To expand on the answer given by @PixelSnader there are also occupational health and safety (OH&S) implications regarding head movement.
There is a lot of research indicating that while sitting at a computer the screen should be set up so that you can read the screen with very little movement of your head, neck and shoulders. If a website was designed so that content, especially the main content being read, was stretched to fit, this would increase the need for head movement etc.
The need to reduce head movement is so important that experts also talk about other items such as document holders being located to minimise head movement. All this is designed to limit the potential for work related musculoskeletal injury (WMSD).
Below are some related references:
While the above don't relate to website design as such, they do indicate the importance of workstation setup and limiting head movement. This is easily transferable to trying to reduce as much as possible unnecessary head movement due to website design, especially now that many large organisations are rolling out 24" and 27" monitors as an option versus dual screens.
Stretching a website's content to fit the screen may not have been an issue with 15", 17" or even 19" screens, but now that 21", 24" and 27" screens are becoming the norm for many standard operating environments, it has the potential to become an issue.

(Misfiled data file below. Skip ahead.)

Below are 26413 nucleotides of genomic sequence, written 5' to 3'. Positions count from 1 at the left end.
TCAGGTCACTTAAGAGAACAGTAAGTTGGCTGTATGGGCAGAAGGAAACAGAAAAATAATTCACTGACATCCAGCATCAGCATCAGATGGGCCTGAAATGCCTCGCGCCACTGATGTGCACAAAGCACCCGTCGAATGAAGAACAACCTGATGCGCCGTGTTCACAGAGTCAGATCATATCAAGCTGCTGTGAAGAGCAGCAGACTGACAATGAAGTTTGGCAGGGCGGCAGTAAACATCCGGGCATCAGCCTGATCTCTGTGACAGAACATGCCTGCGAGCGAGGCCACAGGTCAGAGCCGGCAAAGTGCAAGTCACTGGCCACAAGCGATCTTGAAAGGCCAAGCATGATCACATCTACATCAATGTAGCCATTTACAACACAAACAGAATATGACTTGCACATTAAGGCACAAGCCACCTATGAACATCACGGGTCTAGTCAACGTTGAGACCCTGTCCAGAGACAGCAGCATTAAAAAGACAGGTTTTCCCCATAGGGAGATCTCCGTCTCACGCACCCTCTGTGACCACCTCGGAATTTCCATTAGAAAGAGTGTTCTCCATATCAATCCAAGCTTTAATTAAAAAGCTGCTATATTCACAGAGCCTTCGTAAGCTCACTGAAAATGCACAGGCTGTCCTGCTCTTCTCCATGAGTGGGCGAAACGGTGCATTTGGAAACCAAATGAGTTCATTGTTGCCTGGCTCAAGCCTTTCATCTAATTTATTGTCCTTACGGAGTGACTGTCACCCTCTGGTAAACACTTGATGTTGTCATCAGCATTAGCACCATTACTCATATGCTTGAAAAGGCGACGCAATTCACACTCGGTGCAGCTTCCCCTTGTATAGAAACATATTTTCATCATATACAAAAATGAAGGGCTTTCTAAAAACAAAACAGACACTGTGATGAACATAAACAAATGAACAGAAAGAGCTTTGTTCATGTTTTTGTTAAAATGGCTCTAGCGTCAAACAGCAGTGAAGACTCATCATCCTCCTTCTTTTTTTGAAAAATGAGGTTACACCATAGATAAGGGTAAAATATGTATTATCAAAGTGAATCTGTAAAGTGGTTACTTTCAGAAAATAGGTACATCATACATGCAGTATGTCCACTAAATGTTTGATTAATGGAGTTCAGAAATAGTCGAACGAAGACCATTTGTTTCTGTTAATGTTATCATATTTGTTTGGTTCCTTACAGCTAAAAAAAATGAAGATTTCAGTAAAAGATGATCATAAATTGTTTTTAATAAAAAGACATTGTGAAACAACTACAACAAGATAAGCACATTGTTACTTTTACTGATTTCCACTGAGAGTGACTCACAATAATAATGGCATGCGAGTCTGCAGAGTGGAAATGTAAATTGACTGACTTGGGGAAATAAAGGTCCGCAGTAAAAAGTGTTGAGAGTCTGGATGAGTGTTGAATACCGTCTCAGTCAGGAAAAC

In fact, I am already getting negative feedback about how our internal SharePoint sites look on larger screens - not only in terms of presentation, but also in terms of neck strain. This is because they were designed originally for 19" screens with a 4:3 aspect ratio, while the 24" models being rolled out are not only larger, but the aspect ratio is 16:9 by default. These sites were designed primarily with the One Column with Sidebar layout option which looked great on older screens, but now are causing a headache (no pun intended) because the one column of content is stretched across the screen and the sidebar is so far to the right it's uncomfortable for users.
So, in a nutshell, web content is best not to be stretched across the screen and keeping it centred reduces head movement, even moreso then left aligning your content would.